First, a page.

TORONTO, Nov. 21, 2011 /CNW/ - TORONTO, November 21, 2011 - The Ontario
Long Term Care Association (OLTCA) and its Members deeply regret any
harm to seniors that occurred in Ontario long-term care residences.
"One incident is one too many," remarked Gail Paech, CEO of OLTCA.
"As committed caregivers and human beings, we owe each and every one of
our residents the highest dignity and respect as we strive to provide a
safe and supportive environment. We have not achieved this goal across
the board," continued Ms. Paech. "This will change as of today."
"Starting immediately, all long-term care residences under OLTCA will
re-iterate a zero tolerance approach to any incidence of harm, and each
home will continue to strongly support immediate reporting," stated Ms.
Paech. "We must continue to value the transparent compliance system we
have in Ontario, and the role it plays in ensuring high quality patient
The OLTCA believes there is a need for renewed focus on seniors care.
Over the coming weeks, the OLTCA will co-chair a task force with the
Ontario Association of Non-Profit Homes and Services for Seniors
(OANHSS), including members from Concerned Friends, the Ontario
Association of Residents' Councils, the Ontario Family Councils'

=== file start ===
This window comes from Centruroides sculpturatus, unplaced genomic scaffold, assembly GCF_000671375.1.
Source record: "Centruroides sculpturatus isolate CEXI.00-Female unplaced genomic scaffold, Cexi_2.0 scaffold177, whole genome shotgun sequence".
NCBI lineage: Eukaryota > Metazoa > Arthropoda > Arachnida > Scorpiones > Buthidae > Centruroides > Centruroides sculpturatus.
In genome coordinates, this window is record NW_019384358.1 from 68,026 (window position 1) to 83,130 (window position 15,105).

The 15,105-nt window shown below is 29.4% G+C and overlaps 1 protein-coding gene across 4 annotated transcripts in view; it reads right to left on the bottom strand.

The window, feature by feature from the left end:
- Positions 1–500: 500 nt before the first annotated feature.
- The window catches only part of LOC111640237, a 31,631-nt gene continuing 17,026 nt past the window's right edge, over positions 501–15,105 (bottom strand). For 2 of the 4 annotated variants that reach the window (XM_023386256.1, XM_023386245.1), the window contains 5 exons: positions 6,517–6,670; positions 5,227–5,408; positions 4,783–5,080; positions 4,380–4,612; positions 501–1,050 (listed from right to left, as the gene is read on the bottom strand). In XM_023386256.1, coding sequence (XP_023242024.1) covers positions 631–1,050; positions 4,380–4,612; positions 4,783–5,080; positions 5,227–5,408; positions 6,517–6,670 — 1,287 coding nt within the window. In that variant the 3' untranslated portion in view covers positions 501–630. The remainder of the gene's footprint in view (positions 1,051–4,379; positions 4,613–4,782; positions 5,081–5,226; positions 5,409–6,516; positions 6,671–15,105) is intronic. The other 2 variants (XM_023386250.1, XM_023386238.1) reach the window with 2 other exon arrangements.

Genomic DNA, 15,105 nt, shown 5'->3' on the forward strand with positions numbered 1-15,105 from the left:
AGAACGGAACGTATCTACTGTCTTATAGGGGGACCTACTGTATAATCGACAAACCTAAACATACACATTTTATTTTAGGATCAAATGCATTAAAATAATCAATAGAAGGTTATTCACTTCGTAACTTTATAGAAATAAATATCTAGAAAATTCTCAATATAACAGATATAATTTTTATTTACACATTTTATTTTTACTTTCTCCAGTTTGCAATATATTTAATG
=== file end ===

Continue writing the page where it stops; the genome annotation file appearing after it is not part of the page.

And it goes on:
Program, as well as staff and residents from long-term care homes. This
task force will be actively advised by a number of independent subject
matter experts and will identify one independent individual to act as
Chair of the Task Force.
The Task Force will be committed to: better understanding the current
challenges in delivering quality care; developing an Action Plan for a
path forward to be implemented by every participant in the industry;
and delivering the Action Plan to the Ontario Minister of Health and
Long Term Care, Deb Matthews, by early 2012.
"The vast majority of front-line staff and administrators in long term
care come to work every day with a deep commitment to providing
thorough, dignified, compassionate care for the 77,000 residents of
long-term care homes in Ontario," says Ms. Paech. "We all have a role
to play in identifying strategies to ensure that residents have the
safest and highest quality care every day."
Employees who work in long-term care serve residents who have more acute
care needs than even five years ago. Seventy-three per cent of
long-term care residents suffer from Alzheimer's disease or dementia,
91 per cent are incontinent, 89 per cent require assistance with
dressing and more than 85 per cent are classified in the mid- to
heavy-care categories. These acute conditions present extraordinary
challenges to caregivers.
"We are confident that we can work as an industry, together with
government and stakeholders, to improve the care and services we
provide to the residents of all long-term care homes in Ontario," said
About the Ontario Long Term Care Association (OLTCA)
OLTCA represents the operators of more than 430 charitable,
not-for-profit, private and municipal long-term care homes. OLTCA homes
provide care, accommodation and services to almost 50,000 seniors
annually and employ about 50,000 Ontarians.
SOURCE Ontario Long Term Care Association
For further information:
Chief Executive Officer
Ontario Long Term Care Association
905-470-8995 ext. 24